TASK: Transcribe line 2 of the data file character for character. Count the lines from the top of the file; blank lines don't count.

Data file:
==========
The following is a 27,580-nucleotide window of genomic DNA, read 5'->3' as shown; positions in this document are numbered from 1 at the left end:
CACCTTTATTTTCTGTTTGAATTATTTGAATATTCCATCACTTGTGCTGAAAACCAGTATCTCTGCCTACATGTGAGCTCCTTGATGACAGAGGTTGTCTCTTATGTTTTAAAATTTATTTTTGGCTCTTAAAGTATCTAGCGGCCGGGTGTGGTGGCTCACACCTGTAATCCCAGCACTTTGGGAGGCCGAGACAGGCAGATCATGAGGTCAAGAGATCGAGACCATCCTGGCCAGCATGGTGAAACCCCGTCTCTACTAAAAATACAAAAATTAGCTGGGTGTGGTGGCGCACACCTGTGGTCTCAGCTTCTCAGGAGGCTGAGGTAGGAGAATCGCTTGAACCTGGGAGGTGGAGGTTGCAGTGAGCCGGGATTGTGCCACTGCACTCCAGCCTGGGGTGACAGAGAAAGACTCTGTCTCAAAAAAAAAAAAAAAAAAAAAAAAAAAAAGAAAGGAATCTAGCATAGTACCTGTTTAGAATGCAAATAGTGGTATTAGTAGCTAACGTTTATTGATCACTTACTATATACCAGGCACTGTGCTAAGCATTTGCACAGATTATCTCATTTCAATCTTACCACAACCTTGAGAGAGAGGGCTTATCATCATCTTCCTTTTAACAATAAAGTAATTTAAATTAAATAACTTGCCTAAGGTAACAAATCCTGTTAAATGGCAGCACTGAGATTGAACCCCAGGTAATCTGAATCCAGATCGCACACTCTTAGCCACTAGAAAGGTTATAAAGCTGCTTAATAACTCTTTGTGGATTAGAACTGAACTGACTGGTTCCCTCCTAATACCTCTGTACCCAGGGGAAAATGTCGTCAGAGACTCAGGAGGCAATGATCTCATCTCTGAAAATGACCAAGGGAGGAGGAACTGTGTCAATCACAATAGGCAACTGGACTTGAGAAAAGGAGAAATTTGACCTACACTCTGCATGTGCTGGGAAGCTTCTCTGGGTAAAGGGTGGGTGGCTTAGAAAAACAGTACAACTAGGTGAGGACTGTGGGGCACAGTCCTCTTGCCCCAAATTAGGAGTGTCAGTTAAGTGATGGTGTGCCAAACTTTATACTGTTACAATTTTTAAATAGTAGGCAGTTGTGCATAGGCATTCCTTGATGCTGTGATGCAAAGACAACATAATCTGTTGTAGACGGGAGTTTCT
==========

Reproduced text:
CACCTTTATTTTCTGTTTGAATTATTTGAATATTCCATCACTTGTGCTGAAAACCAGTATCTCTGCCTACATGTGAGCTCCTTGATGACAGAGGTTGTCTCTTATGTTTTAAAATTTATTTTTGGCTCTTAAAGTATCTAGCGGCCGGGTGTGGTGGCTCACACCTGTAATCCCAGCACTTTGGGAGGCCGAGACAGGCAGATCATGAGGTCAAGAGATCGAGACCATCCTGGCCAGCATGGTGAAACCCCGTCTCTACTAAAAATACAAAAATTAGCTGGGTGTGGTGGCGCACACCTGTGGTCTCAGCTTCTCAGGAGGCTGAGGTAGGAGAATCGCTTGAACCTGGGAGGTGGAGGTTGCAGTGAGCCGGGATTGTGCCACTGCACTCCAGCCTGGGGTGACAGAGAAAGACTCTGTCTCAAAAAAAAAAAAAAAAAAAAAAAAAAAAAGAAAGGAATCTAGCATAGTACCTGTTTAGAATGCAAATAGTGGTATTAGTAGCTAACGTTTATTGATCACTTACTATATACCAGGCACTGTGCTAAGCATTTGCACAGATTATCTCATTTCAATCTTACCACAACCTTGAGAGAGAGGGCTTATCATCATCTTCCTTTTAACAATAAAGTAATTTAAATTAAATAACTTGCCTAAGGTAACAAATCCTGTTAAATGGCAGCACTGAGATTGAACCCCAGGTAATCTGAATCCAGATCGCACACTCTTAGCCACTAGAAAGGTTATAAAGCTGCTTAATAACTCTTTGTGGATTAGAACTGAACTGACTGGTTCCCTCCTAATACCTCTGTACCCAGGGGAAAATGTCGTCAGAGACTCAGGAGGCAATGATCTCATCTCTGAAAATGACCAAGGGAGGAGGAACTGTGTCAATCACAATAGGCAACTGGACTTGAGAAAAGGAGAAATTTGACCTACACTCTGCATGTGCTGGGAAGCTTCTCTGGGTAAAGGGTGGGTGGCTTAGAAAAACAGTACAACTAGGTGAGGACTGTGGGGCACAGTCCTCTTGCCCCAAATTAGGAGTGTCAGTTAAGTGATGGTGTGCCAAACTTTATACTGTTACAATTTTTAAATAGTAGGCAGTTGTGCATAGGCATTCCTTGATGCTGTGATGCAAAGACAACATAATCTGTTGTAGACGGGAGTTTCT